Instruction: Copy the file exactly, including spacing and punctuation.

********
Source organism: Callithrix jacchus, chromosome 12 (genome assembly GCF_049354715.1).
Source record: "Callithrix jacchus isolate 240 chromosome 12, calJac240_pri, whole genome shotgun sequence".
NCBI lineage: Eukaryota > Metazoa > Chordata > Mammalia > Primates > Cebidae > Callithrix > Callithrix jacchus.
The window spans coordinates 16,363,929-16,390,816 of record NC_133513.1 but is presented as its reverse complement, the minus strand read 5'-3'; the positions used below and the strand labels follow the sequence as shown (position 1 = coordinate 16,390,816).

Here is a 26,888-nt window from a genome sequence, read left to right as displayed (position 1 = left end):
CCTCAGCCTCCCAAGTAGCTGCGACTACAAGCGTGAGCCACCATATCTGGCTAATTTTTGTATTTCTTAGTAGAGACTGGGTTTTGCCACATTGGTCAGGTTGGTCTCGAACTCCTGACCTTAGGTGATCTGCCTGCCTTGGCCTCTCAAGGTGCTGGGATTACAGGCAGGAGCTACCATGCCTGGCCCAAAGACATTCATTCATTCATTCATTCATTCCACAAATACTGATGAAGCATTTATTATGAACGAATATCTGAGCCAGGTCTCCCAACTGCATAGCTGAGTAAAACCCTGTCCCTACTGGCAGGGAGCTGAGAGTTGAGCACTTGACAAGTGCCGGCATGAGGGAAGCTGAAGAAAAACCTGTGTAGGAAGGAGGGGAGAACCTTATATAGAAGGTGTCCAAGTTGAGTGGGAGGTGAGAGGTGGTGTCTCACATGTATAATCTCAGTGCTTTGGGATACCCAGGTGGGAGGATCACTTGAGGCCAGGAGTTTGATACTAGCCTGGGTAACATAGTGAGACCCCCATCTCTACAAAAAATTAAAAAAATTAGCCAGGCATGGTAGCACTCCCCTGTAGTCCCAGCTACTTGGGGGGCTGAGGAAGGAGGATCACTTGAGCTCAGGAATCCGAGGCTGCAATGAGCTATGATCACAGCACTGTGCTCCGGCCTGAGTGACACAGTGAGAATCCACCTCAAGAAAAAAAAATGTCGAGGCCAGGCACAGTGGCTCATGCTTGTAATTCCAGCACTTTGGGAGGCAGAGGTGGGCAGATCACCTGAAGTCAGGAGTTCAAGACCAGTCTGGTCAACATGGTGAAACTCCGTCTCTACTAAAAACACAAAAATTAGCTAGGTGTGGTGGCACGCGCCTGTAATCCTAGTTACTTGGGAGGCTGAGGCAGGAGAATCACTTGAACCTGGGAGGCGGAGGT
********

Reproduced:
Source organism: Callithrix jacchus, chromosome 12 (genome assembly GCF_049354715.1).
Source record: "Callithrix jacchus isolate 240 chromosome 12, calJac240_pri, whole genome shotgun sequence".
NCBI lineage: Eukaryota > Metazoa > Chordata > Mammalia > Primates > Cebidae > Callithrix > Callithrix jacchus.
The window spans coordinates 16,363,929-16,390,816 of record NC_133513.1 but is presented as its reverse complement, the minus strand read 5'-3'; the positions used below and the strand labels follow the sequence as shown (position 1 = coordinate 16,390,816).

Here is a 26,888-nt window from a genome sequence, read left to right as displayed (position 1 = left end):
CCTCAGCCTCCCAAGTAGCTGCGACTACAAGCGTGAGCCACCATATCTGGCTAATTTTTGTATTTCTTAGTAGAGACTGGGTTTTGCCACATTGGTCAGGTTGGTCTCGAACTCCTGACCTTAGGTGATCTGCCTGCCTTGGCCTCTCAAGGTGCTGGGATTACAGGCAGGAGCTACCATGCCTGGCCCAAAGACATTCATTCATTCATTCATTCATTCCACAAATACTGATGAAGCATTTATTATGAACGAATATCTGAGCCAGGTCTCCCAACTGCATAGCTGAGTAAAACCCTGTCCCTACTGGCAGGGAGCTGAGAGTTGAGCACTTGACAAGTGCCGGCATGAGGGAAGCTGAAGAAAAACCTGTGTAGGAAGGAGGGGAGAACCTTATATAGAAGGTGTCCAAGTTGAGTGGGAGGTGAGAGGTGGTGTCTCACATGTATAATCTCAGTGCTTTGGGATACCCAGGTGGGAGGATCACTTGAGGCCAGGAGTTTGATACTAGCCTGGGTAACATAGTGAGACCCCCATCTCTACAAAAAATTAAAAAAATTAGCCAGGCATGGTAGCACTCCCCTGTAGTCCCAGCTACTTGGGGGGCTGAGGAAGGAGGATCACTTGAGCTCAGGAATCCGAGGCTGCAATGAGCTATGATCACAGCACTGTGCTCCGGCCTGAGTGACACAGTGAGAATCCACCTCAAGAAAAAAAAATGTCGAGGCCAGGCACAGTGGCTCATGCTTGTAATTCCAGCACTTTGGGAGGCAGAGGTGGGCAGATCACCTGAAGTCAGGAGTTCAAGACCAGTCTGGTCAACATGGTGAAACTCCGTCTCTACTAAAAACACAAAAATTAGCTAGGTGTGGTGGCACGCGCCTGTAATCCTAGTTACTTGGGAGGCTGAGGCAGGAGAATCACTTGAACCTGGGAGGCGGAGGT